Though lacking the luminance of the A-list celebs who partied everywhere with the Democrats in Boston, the actors here -- among them, Joe Piscopo (surely you remember him from "Saturday Night Live"), Tim Blake Nelson (recently in "The Good Girl") and Richard Kind ("Spin City") -- did their best to bring star power to the GOP convention, where country-western singers Travis Tritt, Kix Brooks and Ronnie Dunn have proved to be the biggest marquee names. Excepting, of course, Arnold Schwarzenegger, who once had himself a little career in Hollywood. (The Governator didn't show at this party, attending his own bash in Central Park.)

"Everyone's having a good time," Pantoliano said at the bar while Max Weinberg's band brought dancers to the floor with hits such as "Love Train."

Weinberg, who serves as Conan O'Brien's bandleader, is also Bruce Springsteen's drummer. And, no, the Boss, a noted John Kerry supporter, didn't show either.

Revelers included Rep. Mark Foley (R-Fla.), talk-show moderator John McLaughlin and MSNBC host Joe Scarborough. In from Los Angeles, KABC-AM radio talk-show host Kim Serafin shared a VIP lounge booth with Fox News Channel's Rita Crosby and conservative film critic Michael Medved. Serafin regaled us with a story about the Chinese character tattooed on the small of her back: "It's Chinese for 'angel,' which is what my last name means. . . . But it's not so original. Every girl in L.A. has one there."

Cosby laughed and told us earnestly, "For the record, I have no tattoos."

We didn't think so.

- By Richard Leiby

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Newsweek Draws Newsmakers
Tuesday, Aug 31, 2004; 1:50 PM

It was definitely the A-list of the A-list, as evidenced by the number of big names who crowded into the elegant ball room of Four Seasons to see and be seen -- as well as the number who bullied people at the door wishing they were invited to Newsweek's Monday bash hosted by Washington Post Co. chairman Don Graham and his sister, Newsweek and Post writer Lally Weymouth.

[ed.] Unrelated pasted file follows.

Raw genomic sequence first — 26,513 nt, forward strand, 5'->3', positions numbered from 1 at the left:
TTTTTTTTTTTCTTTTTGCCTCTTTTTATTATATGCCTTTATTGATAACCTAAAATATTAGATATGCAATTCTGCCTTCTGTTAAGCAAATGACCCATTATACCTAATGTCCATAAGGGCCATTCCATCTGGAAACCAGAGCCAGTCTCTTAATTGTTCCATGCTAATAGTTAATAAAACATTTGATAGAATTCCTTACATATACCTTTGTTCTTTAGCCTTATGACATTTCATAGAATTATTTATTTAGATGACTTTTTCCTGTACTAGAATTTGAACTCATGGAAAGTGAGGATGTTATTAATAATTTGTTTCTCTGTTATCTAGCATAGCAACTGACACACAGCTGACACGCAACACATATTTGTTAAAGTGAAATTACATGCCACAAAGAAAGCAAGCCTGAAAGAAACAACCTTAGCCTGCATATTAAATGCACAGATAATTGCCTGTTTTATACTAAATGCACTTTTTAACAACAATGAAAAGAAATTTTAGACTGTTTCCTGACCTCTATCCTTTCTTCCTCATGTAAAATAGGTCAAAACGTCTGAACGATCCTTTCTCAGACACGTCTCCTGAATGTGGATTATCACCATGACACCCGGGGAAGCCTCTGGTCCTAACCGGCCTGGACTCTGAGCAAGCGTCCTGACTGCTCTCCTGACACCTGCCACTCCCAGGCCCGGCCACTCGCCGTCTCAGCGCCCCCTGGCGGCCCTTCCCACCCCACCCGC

There was Henry Kissinger, unable to budge from the doorway as multitudes came by to stare and pay homage. New York Mayor Michael R. Bloomberg and New York Gov. George E. Pataki, surrounded by large security men, created the biggest buzz as the convention officially got under way in their home state.

There was also actor Ron Silver, the new darling of the right, plus 9/11 commission members Bob Kerrey, James R. Thompson and Fred F. Fielding. Barbara Walters, Tina Brown, William Kristol and countless other media names also attended the cocktail party.

"Excuse me, can I ask you a question," politely inquired Michael Isikoff, a Newsweek investigative reporter, of Labor Secretary Elaine L. Chao. It was a question that would send a chill down the spine of any public official. Chao smiled and her body stiffened.

"Sure," she said.

"Did you go to Syosset high school?" asked Isikoff benignly, as Chao palpably relaxed. Turns out the two were just a year apart at the Long Island school.

Jokester and Democratic commentator Al Franken unabashedly crashed the party, which didn't slow him down one bit. He stalked guests with a cameraman and wouldn't engage in any chit-chat without the camera rolling. The high point of his evening was doing his Henry Kissinger imitations for . . . none other than Henry Kissinger. The former secretary of state roared.

- By Lois Romano

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A Party the Press Can Attend
Tuesday, Aug 31, 2004; 10:04 AM

In Tuesday's Reliable Source, columnist Richard Leiby reports on the scene at John McCain's big birthday bash, where the senator "tended to his political base Sunday night: the entire national media. The maverick Arizona Republican, once (and future?) presidential aspirant and press secretary's dream hosted a hyper-exclusive 68th birthday party for himself at La Goulue on Madison Avenue, leaving no media icon behind."

Leiby also checked out the scene at Crobar, where the big-name act entertaining convention-goers was Lynyrd Skynyrd, "a Southern rock band we thought died along with its key members in a plane crash 27 years ago."